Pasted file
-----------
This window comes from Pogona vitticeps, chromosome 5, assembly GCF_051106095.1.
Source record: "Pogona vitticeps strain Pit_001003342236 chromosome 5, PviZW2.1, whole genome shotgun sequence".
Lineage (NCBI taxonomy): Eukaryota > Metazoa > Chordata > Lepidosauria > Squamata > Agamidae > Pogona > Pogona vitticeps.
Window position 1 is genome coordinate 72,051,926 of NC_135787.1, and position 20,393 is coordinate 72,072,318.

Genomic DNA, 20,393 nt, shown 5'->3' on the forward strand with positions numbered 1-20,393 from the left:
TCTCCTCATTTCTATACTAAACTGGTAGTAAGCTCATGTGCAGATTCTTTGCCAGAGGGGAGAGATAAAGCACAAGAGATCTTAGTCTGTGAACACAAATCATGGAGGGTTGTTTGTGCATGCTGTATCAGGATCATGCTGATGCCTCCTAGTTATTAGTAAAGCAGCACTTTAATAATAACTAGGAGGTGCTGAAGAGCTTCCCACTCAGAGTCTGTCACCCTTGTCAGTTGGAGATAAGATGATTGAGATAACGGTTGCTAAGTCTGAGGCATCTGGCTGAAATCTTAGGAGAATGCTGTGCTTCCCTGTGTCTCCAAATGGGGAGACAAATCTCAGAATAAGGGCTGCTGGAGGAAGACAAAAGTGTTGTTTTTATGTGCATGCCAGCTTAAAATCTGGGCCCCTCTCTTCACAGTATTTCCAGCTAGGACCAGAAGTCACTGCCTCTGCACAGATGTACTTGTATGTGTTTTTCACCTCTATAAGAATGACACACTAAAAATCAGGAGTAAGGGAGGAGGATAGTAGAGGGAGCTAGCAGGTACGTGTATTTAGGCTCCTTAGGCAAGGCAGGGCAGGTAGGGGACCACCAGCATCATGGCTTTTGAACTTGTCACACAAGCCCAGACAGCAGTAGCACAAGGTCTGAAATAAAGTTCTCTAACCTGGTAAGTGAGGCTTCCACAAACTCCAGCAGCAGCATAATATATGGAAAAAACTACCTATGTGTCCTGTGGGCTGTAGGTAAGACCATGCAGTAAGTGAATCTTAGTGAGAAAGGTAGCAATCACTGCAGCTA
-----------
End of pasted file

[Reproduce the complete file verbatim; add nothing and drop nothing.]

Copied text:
This window comes from Pogona vitticeps, chromosome 5, assembly GCF_051106095.1.
Source record: "Pogona vitticeps strain Pit_001003342236 chromosome 5, PviZW2.1, whole genome shotgun sequence".
Lineage (NCBI taxonomy): Eukaryota > Metazoa > Chordata > Lepidosauria > Squamata > Agamidae > Pogona > Pogona vitticeps.
Window position 1 is genome coordinate 72,051,926 of NC_135787.1, and position 20,393 is coordinate 72,072,318.

Genomic DNA, 20,393 nt, shown 5'->3' on the forward strand with positions numbered 1-20,393 from the left:
TCTCCTCATTTCTATACTAAACTGGTAGTAAGCTCATGTGCAGATTCTTTGCCAGAGGGGAGAGATAAAGCACAAGAGATCTTAGTCTGTGAACACAAATCATGGAGGGTTGTTTGTGCATGCTGTATCAGGATCATGCTGATGCCTCCTAGTTATTAGTAAAGCAGCACTTTAATAATAACTAGGAGGTGCTGAAGAGCTTCCCACTCAGAGTCTGTCACCCTTGTCAGTTGGAGATAAGATGATTGAGATAACGGTTGCTAAGTCTGAGGCATCTGGCTGAAATCTTAGGAGAATGCTGTGCTTCCCTGTGTCTCCAAATGGGGAGACAAATCTCAGAATAAGGGCTGCTGGAGGAAGACAAAAGTGTTGTTTTTATGTGCATGCCAGCTTAAAATCTGGGCCCCTCTCTTCACAGTATTTCCAGCTAGGACCAGAAGTCACTGCCTCTGCACAGATGTACTTGTATGTGTTTTTCACCTCTATAAGAATGACACACTAAAAATCAGGAGTAAGGGAGGAGGATAGTAGAGGGAGCTAGCAGGTACGTGTATTTAGGCTCCTTAGGCAAGGCAGGGCAGGTAGGGGACCACCAGCATCATGGCTTTTGAACTTGTCACACAAGCCCAGACAGCAGTAGCACAAGGTCTGAAATAAAGTTCTCTAACCTGGTAAGTGAGGCTTCCACAAACTCCAGCAGCAGCATAATATATGGAAAAAACTACCTATGTGTCCTGTGGGCTGTAGGTAAGACCATGCAGTAAGTGAATCTTAGTGAGAAAGGTAGCAATCACTGCAGCTA